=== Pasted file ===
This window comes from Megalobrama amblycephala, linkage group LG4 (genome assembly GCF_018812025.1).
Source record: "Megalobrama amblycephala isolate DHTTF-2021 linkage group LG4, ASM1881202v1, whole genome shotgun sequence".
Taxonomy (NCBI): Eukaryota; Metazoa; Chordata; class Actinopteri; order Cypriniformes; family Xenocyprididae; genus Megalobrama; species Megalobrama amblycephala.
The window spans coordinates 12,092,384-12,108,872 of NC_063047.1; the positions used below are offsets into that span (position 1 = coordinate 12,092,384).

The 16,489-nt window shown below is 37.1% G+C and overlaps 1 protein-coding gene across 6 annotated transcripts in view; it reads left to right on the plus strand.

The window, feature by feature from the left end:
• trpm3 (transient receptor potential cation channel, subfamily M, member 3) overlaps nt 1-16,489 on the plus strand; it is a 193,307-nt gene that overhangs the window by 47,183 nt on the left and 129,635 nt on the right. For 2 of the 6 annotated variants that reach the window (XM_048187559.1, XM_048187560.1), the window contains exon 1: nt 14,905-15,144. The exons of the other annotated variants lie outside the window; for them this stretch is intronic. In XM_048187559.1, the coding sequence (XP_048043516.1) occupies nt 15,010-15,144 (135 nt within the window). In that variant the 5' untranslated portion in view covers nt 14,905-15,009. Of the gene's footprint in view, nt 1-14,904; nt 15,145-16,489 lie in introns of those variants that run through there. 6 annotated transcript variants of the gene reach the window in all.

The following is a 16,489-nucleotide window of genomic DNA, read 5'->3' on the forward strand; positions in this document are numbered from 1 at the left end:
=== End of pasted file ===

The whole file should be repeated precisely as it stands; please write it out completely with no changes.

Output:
This window comes from Megalobrama amblycephala, linkage group LG4 (genome assembly GCF_018812025.1).
Source record: "Megalobrama amblycephala isolate DHTTF-2021 linkage group LG4, ASM1881202v1, whole genome shotgun sequence".
Taxonomy (NCBI): Eukaryota; Metazoa; Chordata; class Actinopteri; order Cypriniformes; family Xenocyprididae; genus Megalobrama; species Megalobrama amblycephala.
The window spans coordinates 12,092,384-12,108,872 of NC_063047.1; the positions used below are offsets into that span (position 1 = coordinate 12,092,384).

The 16,489-nt window shown below is 37.1% G+C and overlaps 1 protein-coding gene across 6 annotated transcripts in view; it reads left to right on the plus strand.

The window, feature by feature from the left end:
• trpm3 (transient receptor potential cation channel, subfamily M, member 3) overlaps nt 1-16,489 on the plus strand; it is a 193,307-nt gene that overhangs the window by 47,183 nt on the left and 129,635 nt on the right. For 2 of the 6 annotated variants that reach the window (XM_048187559.1, XM_048187560.1), the window contains exon 1: nt 14,905-15,144. The exons of the other annotated variants lie outside the window; for them this stretch is intronic. In XM_048187559.1, the coding sequence (XP_048043516.1) occupies nt 15,010-15,144 (135 nt within the window). In that variant the 5' untranslated portion in view covers nt 14,905-15,009. Of the gene's footprint in view, nt 1-14,904; nt 15,145-16,489 lie in introns of those variants that run through there. 6 annotated transcript variants of the gene reach the window in all.

The following is a 16,489-nucleotide window of genomic DNA, read 5'->3' on the forward strand; positions in this document are numbered from 1 at the left end: